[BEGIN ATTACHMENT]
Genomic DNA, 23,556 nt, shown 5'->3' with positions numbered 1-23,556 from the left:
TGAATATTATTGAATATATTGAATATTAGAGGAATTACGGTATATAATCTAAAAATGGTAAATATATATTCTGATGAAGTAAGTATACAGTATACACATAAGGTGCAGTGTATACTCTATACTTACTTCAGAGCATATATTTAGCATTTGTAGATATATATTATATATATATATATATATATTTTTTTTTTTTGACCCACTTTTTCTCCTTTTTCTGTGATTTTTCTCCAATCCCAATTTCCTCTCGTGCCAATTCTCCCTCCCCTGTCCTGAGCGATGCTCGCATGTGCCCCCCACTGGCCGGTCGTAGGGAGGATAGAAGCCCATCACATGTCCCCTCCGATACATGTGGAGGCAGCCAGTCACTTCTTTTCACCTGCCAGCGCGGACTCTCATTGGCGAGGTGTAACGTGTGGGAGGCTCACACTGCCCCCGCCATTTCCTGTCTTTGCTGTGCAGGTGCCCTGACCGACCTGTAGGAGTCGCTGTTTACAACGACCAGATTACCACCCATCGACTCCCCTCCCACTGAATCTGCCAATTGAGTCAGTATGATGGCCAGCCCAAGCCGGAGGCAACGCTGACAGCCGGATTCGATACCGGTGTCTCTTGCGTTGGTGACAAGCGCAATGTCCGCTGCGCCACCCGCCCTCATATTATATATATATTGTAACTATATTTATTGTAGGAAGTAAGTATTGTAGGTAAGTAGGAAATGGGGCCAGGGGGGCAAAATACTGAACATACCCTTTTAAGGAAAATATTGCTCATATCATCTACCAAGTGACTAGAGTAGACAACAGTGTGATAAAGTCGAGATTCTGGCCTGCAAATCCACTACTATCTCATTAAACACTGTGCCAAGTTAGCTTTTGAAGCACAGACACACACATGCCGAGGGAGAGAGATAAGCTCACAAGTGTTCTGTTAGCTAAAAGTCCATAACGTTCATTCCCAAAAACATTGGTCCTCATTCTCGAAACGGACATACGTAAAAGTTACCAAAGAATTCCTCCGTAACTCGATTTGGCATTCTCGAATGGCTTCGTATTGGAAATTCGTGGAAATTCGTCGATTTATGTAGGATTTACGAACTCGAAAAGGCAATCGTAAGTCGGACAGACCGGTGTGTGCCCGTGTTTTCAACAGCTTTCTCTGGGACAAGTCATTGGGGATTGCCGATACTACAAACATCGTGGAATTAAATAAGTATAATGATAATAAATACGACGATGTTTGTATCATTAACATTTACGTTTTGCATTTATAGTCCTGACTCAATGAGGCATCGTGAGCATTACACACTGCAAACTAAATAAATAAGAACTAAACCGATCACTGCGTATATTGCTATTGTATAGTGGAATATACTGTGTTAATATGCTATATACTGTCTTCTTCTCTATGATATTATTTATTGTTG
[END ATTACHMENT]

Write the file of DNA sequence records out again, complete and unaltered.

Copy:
Genomic DNA, 23,556 nt, shown 5'->3' with positions numbered 1-23,556 from the left:
TGAATATTATTGAATATATTGAATATTAGAGGAATTACGGTATATAATCTAAAAATGGTAAATATATATTCTGATGAAGTAAGTATACAGTATACACATAAGGTGCAGTGTATACTCTATACTTACTTCAGAGCATATATTTAGCATTTGTAGATATATATTATATATATATATATATATATTTTTTTTTTTTGACCCACTTTTTCTCCTTTTTCTGTGATTTTTCTCCAATCCCAATTTCCTCTCGTGCCAATTCTCCCTCCCCTGTCCTGAGCGATGCTCGCATGTGCCCCCCACTGGCCGGTCGTAGGGAGGATAGAAGCCCATCACATGTCCCCTCCGATACATGTGGAGGCAGCCAGTCACTTCTTTTCACCTGCCAGCGCGGACTCTCATTGGCGAGGTGTAACGTGTGGGAGGCTCACACTGCCCCCGCCATTTCCTGTCTTTGCTGTGCAGGTGCCCTGACCGACCTGTAGGAGTCGCTGTTTACAACGACCAGATTACCACCCATCGACTCCCCTCCCACTGAATCTGCCAATTGAGTCAGTATGATGGCCAGCCCAAGCCGGAGGCAACGCTGACAGCCGGATTCGATACCGGTGTCTCTTGCGTTGGTGACAAGCGCAATGTCCGCTGCGCCACCCGCCCTCATATTATATATATATTGTAACTATATTTATTGTAGGAAGTAAGTATTGTAGGTAAGTAGGAAATGGGGCCAGGGGGGCAAAATACTGAACATACCCTTTTAAGGAAAATATTGCTCATATCATCTACCAAGTGACTAGAGTAGACAACAGTGTGATAAAGTCGAGATTCTGGCCTGCAAATCCACTACTATCTCATTAAACACTGTGCCAAGTTAGCTTTTGAAGCACAGACACACACATGCCGAGGGAGAGAGATAAGCTCACAAGTGTTCTGTTAGCTAAAAGTCCATAACGTTCATTCCCAAAAACATTGGTCCTCATTCTCGAAACGGACATACGTAAAAGTTACCAAAGAATTCCTCCGTAACTCGATTTGGCATTCTCGAATGGCTTCGTATTGGAAATTCGTGGAAATTCGTCGATTTATGTAGGATTTACGAACTCGAAAAGGCAATCGTAAGTCGGACAGACCGGTGTGTGCCCGTGTTTTCAACAGCTTTCTCTGGGACAAGTCATTGGGGATTGCCGATACTACAAACATCGTGGAATTAAATAAGTATAATGATAATAAATACGACGATGTTTGTATCATTAACATTTACGTTTTGCATTTATAGTCCTGACTCAATGAGGCATCGTGAGCATTACACACTGCAAACTAAATAAATAAGAACTAAACCGATCACTGCGTATATTGCTATTGTATAGTGGAATATACTGTGTTAATATGCTATATACTGTCTTCTTCTCTATGATATTATTTATTGTTG